How Tech’s Empty Offices Helped San Francisco Bend the Curve
With the exception of outdoor exercise and quick, furtive dashes to the corner grocery store, swathes of Northern California have now been sheltering in place for more than a month.
In truth, though, the Bay Area was bending the curve roughly 10 days before then, thanks to the early action of the region’s biggest employers. Apple Inc. encouraged its Silicon Valley employees to work from home on March 6. Salesforce.com Inc., the largest private employer in San Francisco, told its California employees to begin telecommuting March 7. In-person classes at Stanford University were cancelled starting March 9. And Twitter Inc., which strongly encouraged work from home on March 2, announced in a blog post it would be mandatory March 11. Countless smaller companies and startups in the Bay Area who never got headlines for their actions were doing the same.
By contrast, New York State’s stay-at-home order went into effect the evening of March 22. But Silicon Valley’s myriad tech companies were lucky in that they’re better suited than most for remote work, as they typically don’t involve in-person interaction with physical objects. That enabled many employers in the region to make the move quickly without devastating their businesses.
“From the very beginning we’ve talked about bold leadership from Google, Facebook, Salesforce and others,” said Dr. Robert Wachter, the chair of the Department of Medicine at the University of California, San Francisco. “One of the factors is the actual removal: You have a big chunk of the region’s workforce no longer interacting with each other," he said. The moves “also set a tone that was very important." Politicians had more cover to make tough choices, Wachter said, once “big, smart companies that have led the world in looking around the corner and using data to make decisions were telling everyone to stay home.”
The effect was more than motivational. Not only were tens of thousands of workers not congregating in offices, they also weren’t going out to restaurants and, critically, weren’t taking public transit.
Dr. George Rutherford, an epidemiologist at UCSF, has included a slide in his recent presentations that shows how restaurant reservations via OpenTable dropped more precipitously in San Francisco than in Los Angeles and New York City. And the numbers of people taking Bay Area Rapid Transit, the local subway system known as BART, began falling in the first week of March. There was a 5% drop in ridership on Monday, March 2, and a 10% drop by that Thursday.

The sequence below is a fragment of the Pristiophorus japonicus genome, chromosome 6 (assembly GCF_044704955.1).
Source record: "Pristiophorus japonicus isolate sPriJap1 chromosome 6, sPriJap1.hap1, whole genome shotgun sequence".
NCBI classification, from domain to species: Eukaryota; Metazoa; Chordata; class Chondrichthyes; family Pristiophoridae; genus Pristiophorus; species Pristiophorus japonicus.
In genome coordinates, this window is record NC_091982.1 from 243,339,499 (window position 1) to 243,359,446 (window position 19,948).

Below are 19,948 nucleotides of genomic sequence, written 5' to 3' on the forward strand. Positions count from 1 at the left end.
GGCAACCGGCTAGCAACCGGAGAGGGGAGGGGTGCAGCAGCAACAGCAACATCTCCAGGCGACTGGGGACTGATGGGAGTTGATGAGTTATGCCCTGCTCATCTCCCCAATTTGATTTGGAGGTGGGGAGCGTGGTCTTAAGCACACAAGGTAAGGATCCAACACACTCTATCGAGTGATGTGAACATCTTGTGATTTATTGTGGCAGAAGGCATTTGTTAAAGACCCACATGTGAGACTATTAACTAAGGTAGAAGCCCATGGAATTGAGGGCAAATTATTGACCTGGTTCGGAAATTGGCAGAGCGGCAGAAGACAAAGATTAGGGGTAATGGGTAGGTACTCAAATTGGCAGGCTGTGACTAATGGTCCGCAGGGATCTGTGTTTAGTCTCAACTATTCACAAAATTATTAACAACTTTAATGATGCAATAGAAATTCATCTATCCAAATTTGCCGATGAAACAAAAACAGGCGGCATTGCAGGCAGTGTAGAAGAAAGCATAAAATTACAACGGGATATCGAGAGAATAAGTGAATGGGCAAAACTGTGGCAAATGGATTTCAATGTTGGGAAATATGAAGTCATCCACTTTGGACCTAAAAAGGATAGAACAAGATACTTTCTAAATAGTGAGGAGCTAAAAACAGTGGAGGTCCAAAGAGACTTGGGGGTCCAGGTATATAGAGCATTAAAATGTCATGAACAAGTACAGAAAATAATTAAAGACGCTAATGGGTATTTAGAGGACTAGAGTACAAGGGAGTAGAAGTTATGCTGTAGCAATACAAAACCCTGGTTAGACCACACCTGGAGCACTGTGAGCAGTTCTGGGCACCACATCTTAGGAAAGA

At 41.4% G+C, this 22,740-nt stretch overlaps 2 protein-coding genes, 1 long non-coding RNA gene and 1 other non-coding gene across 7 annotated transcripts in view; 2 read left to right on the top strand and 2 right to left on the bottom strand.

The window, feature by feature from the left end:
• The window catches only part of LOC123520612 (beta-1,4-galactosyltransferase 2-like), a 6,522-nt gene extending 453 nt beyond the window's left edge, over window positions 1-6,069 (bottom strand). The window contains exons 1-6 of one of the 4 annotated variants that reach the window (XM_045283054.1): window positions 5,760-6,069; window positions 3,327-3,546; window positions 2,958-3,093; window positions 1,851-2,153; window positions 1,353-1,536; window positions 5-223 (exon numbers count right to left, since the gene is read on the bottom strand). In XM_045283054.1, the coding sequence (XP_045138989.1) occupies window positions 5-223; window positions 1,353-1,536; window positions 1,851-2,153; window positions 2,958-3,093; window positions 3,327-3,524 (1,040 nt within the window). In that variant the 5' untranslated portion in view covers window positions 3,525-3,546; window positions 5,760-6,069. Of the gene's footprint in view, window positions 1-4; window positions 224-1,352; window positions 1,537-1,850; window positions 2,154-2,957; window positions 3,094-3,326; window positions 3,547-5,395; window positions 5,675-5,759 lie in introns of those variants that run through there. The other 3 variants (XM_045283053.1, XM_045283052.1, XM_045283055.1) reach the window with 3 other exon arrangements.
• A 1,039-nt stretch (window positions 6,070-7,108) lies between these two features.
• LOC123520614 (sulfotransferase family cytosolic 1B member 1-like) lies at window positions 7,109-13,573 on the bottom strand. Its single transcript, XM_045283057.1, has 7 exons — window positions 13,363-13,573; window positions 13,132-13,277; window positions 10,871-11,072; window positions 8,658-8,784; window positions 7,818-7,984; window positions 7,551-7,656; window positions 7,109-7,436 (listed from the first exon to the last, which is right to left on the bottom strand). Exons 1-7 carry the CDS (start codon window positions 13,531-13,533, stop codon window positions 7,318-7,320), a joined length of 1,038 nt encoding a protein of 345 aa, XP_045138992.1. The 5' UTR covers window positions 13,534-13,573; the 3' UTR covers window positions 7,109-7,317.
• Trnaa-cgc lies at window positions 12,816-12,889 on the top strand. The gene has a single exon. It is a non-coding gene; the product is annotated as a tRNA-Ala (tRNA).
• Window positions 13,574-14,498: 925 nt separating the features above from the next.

“Our ridership began dropping the first week of March and we believe this is directly tied to the fact major employers started requiring or strongly encouraging people work from home,” Alicia Trost, chief communications officer for BART, said in an email. By Friday March 13, weekly ridership had fallen by half, Trost said.
Now, as the conversation in the U.S. turns toward re-opening society and the economy, if tech companies’ early moves are any indication, the Bay Area will proceed extremely carefully. Mark Zuckerberg, the chief executive officer of Facebook Inc., wrote in a post Thursday that the vast majority of Facebook employees will work from home through at least the end of May. And with summer camps likely to cancel, leaving some working parents without childcare, many Facebook employees also plan to work from home through at least the summer.
Carl Guardino, the CEO of the Silicon Valley Leadership Group, expects that much will change as the region slowly gets back to work. Even the mostly empty streets during the lockdown, which some residents noted have produced cleaner air, might not snap back to the way things were.
“Pre-Covid-19 normal will not be the post-Covid-19 normal,” Guardino said. “The days of the handshake are behind us. Physical distancing will be much more formalized in all kinds of work, and I think people now realize that they don’t need to drive to every meeting like they had in the past.”
Much of the Valley is prepared to hunker down for a long time to come. The tech industry was a model of caution going into the crisis. It’s likely to be one coming out of it too.
If you read one thing
It's earnings season, which means greater clarity into who's growing and who's shrinking in the current economic crisis. On Tuesday, Netflix said it had added a record number of subscribers in the quarter, almost doubling Wall Street expectations. Texas Instruments reported sales that topped analyst estimates. Snapchat said usage was accelerating. And Lyft, which reports in early May, followed Uber in pulling its 2020 financial estimates, as ride-hailing demand has tanked.
And here’s what you need to know in global technology news
Epic Games, maker of the video game phenom Fortnite and the quarantine-popular app Houseparty, is raising money at a valuation said to be higher than $15 billion. The company is looking to raise between $500 million and $1 billion in the funding round.
Expedia, hit hard by lockdowns, is in talks to sell itself for about $1 billion to private equity firms.
Amazon is spending $10 million to help conserve forests and mitigate the impact of climate change.
Top officials at the World Health Organization have been increasingly targeted by hackers, the group said.
Uber's business fell by about 80% in recent weeks, according to a report in the Information.
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